1 Nothing Seems to Work
No errors, everything looks fine but there is not traffic at all or some particular protocol appears non-responsive?
Time to check your Firewall
2 Cryptic Binding Errors
The process of offering an IP service involves a binding call where the server application tells the OS its intentions of using a particular "socket".
A socket is a network abstraction characterized by a unique combination of the following:
- Protocol: A transport protocol (e.g., TCP, UDP), raw IP, or others.
- Local Socket Address: Local Network Address and Port Number
- Remote Socket Address: Remote Network Address (only required for established TCP sockets)
When an application tries to use a particular socket already used by some other process it usually triggers an OS error.
i.e. Calling Serva on a Vista PC trying to offer SNTP services on every available IP it gives:
The former error tell us specifically where the problem is located but if we call Serva trying to offer SNTP services on just only one IP (i.e. 192.168.20.1) the OS says:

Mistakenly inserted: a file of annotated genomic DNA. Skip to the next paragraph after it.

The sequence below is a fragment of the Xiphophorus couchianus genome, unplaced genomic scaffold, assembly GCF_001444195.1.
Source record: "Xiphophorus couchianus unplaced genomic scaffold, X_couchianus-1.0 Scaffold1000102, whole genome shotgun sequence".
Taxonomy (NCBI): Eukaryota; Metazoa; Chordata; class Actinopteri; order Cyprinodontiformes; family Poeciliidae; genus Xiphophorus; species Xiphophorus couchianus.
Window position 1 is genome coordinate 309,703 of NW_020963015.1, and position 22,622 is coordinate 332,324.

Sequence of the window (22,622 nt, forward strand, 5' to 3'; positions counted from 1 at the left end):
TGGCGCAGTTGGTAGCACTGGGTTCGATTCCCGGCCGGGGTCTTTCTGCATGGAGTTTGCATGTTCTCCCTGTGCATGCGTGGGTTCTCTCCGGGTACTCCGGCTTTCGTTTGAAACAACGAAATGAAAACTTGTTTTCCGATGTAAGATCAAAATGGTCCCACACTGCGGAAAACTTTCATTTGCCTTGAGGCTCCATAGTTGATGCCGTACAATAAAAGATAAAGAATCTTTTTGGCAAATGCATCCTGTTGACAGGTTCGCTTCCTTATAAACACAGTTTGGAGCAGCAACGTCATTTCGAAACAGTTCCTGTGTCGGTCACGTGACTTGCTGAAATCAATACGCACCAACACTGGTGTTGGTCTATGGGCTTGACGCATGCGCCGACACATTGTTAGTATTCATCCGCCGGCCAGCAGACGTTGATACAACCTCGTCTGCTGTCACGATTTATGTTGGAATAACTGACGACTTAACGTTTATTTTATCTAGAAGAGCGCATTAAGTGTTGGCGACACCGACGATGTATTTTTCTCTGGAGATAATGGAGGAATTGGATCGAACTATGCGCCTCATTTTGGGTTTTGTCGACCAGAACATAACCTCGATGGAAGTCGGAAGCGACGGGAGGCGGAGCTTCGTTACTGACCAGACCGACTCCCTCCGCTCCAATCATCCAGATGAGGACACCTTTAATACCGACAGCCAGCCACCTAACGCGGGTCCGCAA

In this particular case the error message is a bit more cryptic not telling us much about who causes the error. On these situations we can just turn Serva services off one-by-one and pinpoint the protocol is causing trouble.
A more methodic approach requires of a command console session running:
In this case we also come to the conclusion SNTP was the Serva offending service. As we can see on the next image the UDP protocol/port 123 pair was already offered on every available interface (IP= 0.0.0.0) of our PC while Serva was trying to bind exactly the same parameters.
The Process ID was 1504, invoking the task manager we can find who is PID=1504; in this case it was W32Time (Windows Time Service)
We can stop W32Time running a command console as administrator by typing
>net stop w32time
Stopping W32Time frees the taken socket resources. We can now call Serva with the SNTP service on and we'll see that the previous error is gone.
In order to leave everything as it was before we stop Serva and run
>net start w32time
This was just a troubleshooting example, other protocols and other binding errors can be handled in a similar way.
3 Multi-homed hosts and Serva's bound outgoing traffic
When Serva (running on a multi-homed host) binds a protocol to an specific interface IP, it does bind the "listening" and the "talking". But Microsoft does not behave like Linux here; it is known that the binding to an specific IP when sending packets is only honored under Vista and later OSs (with some obscure exceptions). Former OSs (Win2K, XP, etc) have an extra routing layer added by the OS that can finally alter the interface chosen for packet delivery. The way to "solve" this situation (if necessary) involves user defined static routes.